Smart Hives and Big Data: Bee-tech is big business
Bees might look cute and fuzzy, but those leading the bee-tech industry mean serious business and are raising millions in startup funding.
ApisProtect is an Ireland-based startup that develops smart beehive sensors which gather data from hives around the globe that lets beekeepers know exactly what is going on with their colonies. They raised $1,8m last year to become the most backed bee business in the world. Now monitoring the health of over 20 million bees in hives across Europe and North America, ApisProtect brings the power of advanced sensors and machine learning technology into the hive to deliver a 24/7 early warning system so beekeepers can give at-risk hives immediate attention and improve bee health.
The demand for bee tech doesn’t just come from the honey market (which is worth a sweet $2.4 billion). As mentioned in the previous blog post, the pollination trade, where farmers rent hives to pollinate their crops, is also booming.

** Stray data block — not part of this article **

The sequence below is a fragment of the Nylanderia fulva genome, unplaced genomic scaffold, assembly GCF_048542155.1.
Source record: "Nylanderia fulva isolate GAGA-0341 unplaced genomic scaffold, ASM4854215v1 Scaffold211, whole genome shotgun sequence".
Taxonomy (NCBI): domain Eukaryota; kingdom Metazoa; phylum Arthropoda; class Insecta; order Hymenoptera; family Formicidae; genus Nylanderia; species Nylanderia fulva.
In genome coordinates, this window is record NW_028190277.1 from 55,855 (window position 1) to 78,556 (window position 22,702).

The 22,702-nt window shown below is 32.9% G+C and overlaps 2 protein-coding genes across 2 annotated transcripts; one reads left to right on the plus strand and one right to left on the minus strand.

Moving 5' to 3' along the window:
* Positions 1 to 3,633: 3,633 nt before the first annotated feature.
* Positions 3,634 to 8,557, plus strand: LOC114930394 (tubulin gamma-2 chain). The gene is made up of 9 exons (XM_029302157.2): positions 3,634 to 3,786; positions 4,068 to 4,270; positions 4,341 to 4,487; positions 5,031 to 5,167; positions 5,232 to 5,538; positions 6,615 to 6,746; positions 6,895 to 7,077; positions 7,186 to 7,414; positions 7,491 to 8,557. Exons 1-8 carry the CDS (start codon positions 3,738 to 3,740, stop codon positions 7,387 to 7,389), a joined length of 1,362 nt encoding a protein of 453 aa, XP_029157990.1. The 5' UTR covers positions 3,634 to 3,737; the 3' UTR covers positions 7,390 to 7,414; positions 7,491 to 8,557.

Israeli startup BeeHero helps farmers optimise pollination by combining sophisticated machine learning algorithms with low-cost sensors to stimulate full output potential during peak pollination cycles. A leader in terms of numbers, BeeHero has a platform which monitors a whopping 20,000 hives, and around a billion bees. By tracking and optimizing pollination in real-time, BeeHero ensures hyper-efficient pollinators that can increase crop yields by 30% on average.
A BeeHero Smart Hive sensor
Meanwhile, Bulgarian startup Pollenity has raised $1,2m in funding and is focusing on introducing the era of digital beekeeping to smaller beekeepers and hobbyists. Their BeeBots turn every hive into a smart hive by by collecting valuable data that can be shared with advisors and customers.
A Pollenity Beebot smart hive monitor kit
The startup hopes collaboration with a wide range of research partners will secure its place as a leader. It is working with the University of Western Australia to make beekeeping attractive for young Australians and with Dutch firm Hiber to connect its smart hives via satellite. It has also teamed up with Hawaiian crypto project BuzzCoin to put bees on the blockchain — the idea being that beekeepers who use sustainable practises are rewarded with digital tokens they can trade in for real money.
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